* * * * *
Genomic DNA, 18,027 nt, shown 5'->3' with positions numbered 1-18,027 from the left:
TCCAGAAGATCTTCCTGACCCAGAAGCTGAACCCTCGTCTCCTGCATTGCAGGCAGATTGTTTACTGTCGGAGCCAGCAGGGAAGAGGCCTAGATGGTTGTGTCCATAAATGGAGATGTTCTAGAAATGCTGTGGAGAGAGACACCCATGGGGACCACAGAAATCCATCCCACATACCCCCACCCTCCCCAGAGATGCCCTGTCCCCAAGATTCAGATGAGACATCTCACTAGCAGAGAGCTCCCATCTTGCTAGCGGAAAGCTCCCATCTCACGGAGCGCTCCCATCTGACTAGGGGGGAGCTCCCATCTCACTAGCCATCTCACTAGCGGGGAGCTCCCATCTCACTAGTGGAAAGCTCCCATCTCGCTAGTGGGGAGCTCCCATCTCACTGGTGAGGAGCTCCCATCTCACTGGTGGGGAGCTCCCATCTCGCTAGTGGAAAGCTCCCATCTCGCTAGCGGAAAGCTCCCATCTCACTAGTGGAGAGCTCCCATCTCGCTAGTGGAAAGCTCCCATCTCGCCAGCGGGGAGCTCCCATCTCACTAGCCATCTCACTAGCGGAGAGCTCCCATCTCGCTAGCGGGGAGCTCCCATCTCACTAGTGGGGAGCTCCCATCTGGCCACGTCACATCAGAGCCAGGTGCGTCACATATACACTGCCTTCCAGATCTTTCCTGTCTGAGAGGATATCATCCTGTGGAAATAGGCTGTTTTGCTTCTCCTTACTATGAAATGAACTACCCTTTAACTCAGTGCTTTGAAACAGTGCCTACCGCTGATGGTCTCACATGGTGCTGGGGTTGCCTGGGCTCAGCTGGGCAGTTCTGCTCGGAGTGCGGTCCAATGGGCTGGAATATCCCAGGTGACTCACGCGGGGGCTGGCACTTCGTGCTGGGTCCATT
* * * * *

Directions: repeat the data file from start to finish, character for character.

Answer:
Genomic DNA, 18,027 nt, shown 5'->3' with positions numbered 1-18,027 from the left:
TCCAGAAGATCTTCCTGACCCAGAAGCTGAACCCTCGTCTCCTGCATTGCAGGCAGATTGTTTACTGTCGGAGCCAGCAGGGAAGAGGCCTAGATGGTTGTGTCCATAAATGGAGATGTTCTAGAAATGCTGTGGAGAGAGACACCCATGGGGACCACAGAAATCCATCCCACATACCCCCACCCTCCCCAGAGATGCCCTGTCCCCAAGATTCAGATGAGACATCTCACTAGCAGAGAGCTCCCATCTTGCTAGCGGAAAGCTCCCATCTCACGGAGCGCTCCCATCTGACTAGGGGGGAGCTCCCATCTCACTAGCCATCTCACTAGCGGGGAGCTCCCATCTCACTAGTGGAAAGCTCCCATCTCGCTAGTGGGGAGCTCCCATCTCACTGGTGAGGAGCTCCCATCTCACTGGTGGGGAGCTCCCATCTCGCTAGTGGAAAGCTCCCATCTCGCTAGCGGAAAGCTCCCATCTCACTAGTGGAGAGCTCCCATCTCGCTAGTGGAAAGCTCCCATCTCGCCAGCGGGGAGCTCCCATCTCACTAGCCATCTCACTAGCGGAGAGCTCCCATCTCGCTAGCGGGGAGCTCCCATCTCACTAGTGGGGAGCTCCCATCTGGCCACGTCACATCAGAGCCAGGTGCGTCACATATACACTGCCTTCCAGATCTTTCCTGTCTGAGAGGATATCATCCTGTGGAAATAGGCTGTTTTGCTTCTCCTTACTATGAAATGAACTACCCTTTAACTCAGTGCTTTGAAACAGTGCCTACCGCTGATGGTCTCACATGGTGCTGGGGTTGCCTGGGCTCAGCTGGGCAGTTCTGCTCGGAGTGCGGTCCAATGGGCTGGAATATCCCAGGTGACTCACGCGGGGGCTGGCACTTCGTGCTGGGTCCATT